Australia votes for marriage equality, time to get past parliament

nov21.opinion.marriageequality

Australians have voted in favour of legalizing  gay marriage after at least two decades of waiting on the subject. Gay sex was finally made legal in Australia in 1997, and as far back as 2007, polls showed that Australians were in favour of marriage equality. The poll that was just completed showed that 61.6 per cent of those who voted  were in favour of marriage equality. 79.8 per cent of Australians chose to participate in the vote. Voting was voluntary, unlike other elections in the country which require citizens to participate. To give that number context, only 68 per cent of Canadians voted in the last federal election, and that was the highest voter turnout in 22 years. Either Australians are just used to turning up to vote, or the subject was important to a great number of people.

In Canada, marriage equality has been legal since 2005. In the US, federal laws legalized it in 2015 despite the objections of several states,.  In the UK marriage equality has been legal in England, Scotland, and Wales since 2014. Overall, marriage equality is law in all or part of 24 countries worldwide.

The question that comes to mind is why are people voting on this at all? Isn’t the right to be married and to have that marriage recognized by the government of the country you live in a basic right? It falls under the same international laws as freedom from religious persecution.

It may be a product of my Canadian, and therefore incredibly privileged, upbringing, but I don’t understand why there should be a public vote on basic human rights. We don’t get to vote on whether someone has the right to clean drinking water, food and shelter, so why should anyone get to vote on this? A common way for marriage equality to become law in a country is a review of that country’s citizen rights.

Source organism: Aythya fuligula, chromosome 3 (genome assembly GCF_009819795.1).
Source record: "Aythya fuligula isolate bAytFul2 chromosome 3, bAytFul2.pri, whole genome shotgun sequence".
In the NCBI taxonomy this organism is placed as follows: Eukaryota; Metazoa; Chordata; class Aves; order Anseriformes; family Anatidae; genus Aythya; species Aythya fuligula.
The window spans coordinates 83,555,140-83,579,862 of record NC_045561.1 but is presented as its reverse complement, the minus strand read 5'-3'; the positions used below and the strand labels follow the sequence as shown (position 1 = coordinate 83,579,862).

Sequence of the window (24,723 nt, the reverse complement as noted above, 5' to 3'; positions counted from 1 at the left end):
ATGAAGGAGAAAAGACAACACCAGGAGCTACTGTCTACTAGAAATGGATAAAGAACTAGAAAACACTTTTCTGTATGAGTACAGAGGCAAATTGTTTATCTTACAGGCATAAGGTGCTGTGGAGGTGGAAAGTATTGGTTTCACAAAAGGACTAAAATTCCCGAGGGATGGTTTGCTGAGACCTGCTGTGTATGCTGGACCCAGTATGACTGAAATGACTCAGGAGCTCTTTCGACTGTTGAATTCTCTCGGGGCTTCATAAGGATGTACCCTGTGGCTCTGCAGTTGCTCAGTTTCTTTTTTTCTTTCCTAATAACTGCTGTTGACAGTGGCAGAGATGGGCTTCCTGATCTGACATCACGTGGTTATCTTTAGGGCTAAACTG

In Canada, looking over the charter of rights and freedoms, which is the real law of this land,   made it clear that not allowing marriage equality was a violation. Therefore, the government, despite their own conservative stance and possible objections under former Prime Minister Stephen Harper, simply corrected what might be called an earlier mistake in law which had excluded non-heterosexual couples from getting married.

While there might be a partial victory in Australia for LGBTQ+ individuals, and those of us who considered Australia as a potential place for relocation or graduate studies, there is still a long way to go. To begin with, Australia must make this vote into law. And then, we have the rest of the world to deal with. We also have to address the reluctance of some world leaders to support their fellow humans on the basis of religious freedoms.

In the same way that we fight for women’s rights all over the world, we have to keep fighting for the basic human rights of the LGBTQ+ community. Despite the fact that we should not get to vote on someone’s rights, it’s part of the world we live in. One basic truth of humanity still persists: until all of us are free, none of us are free.

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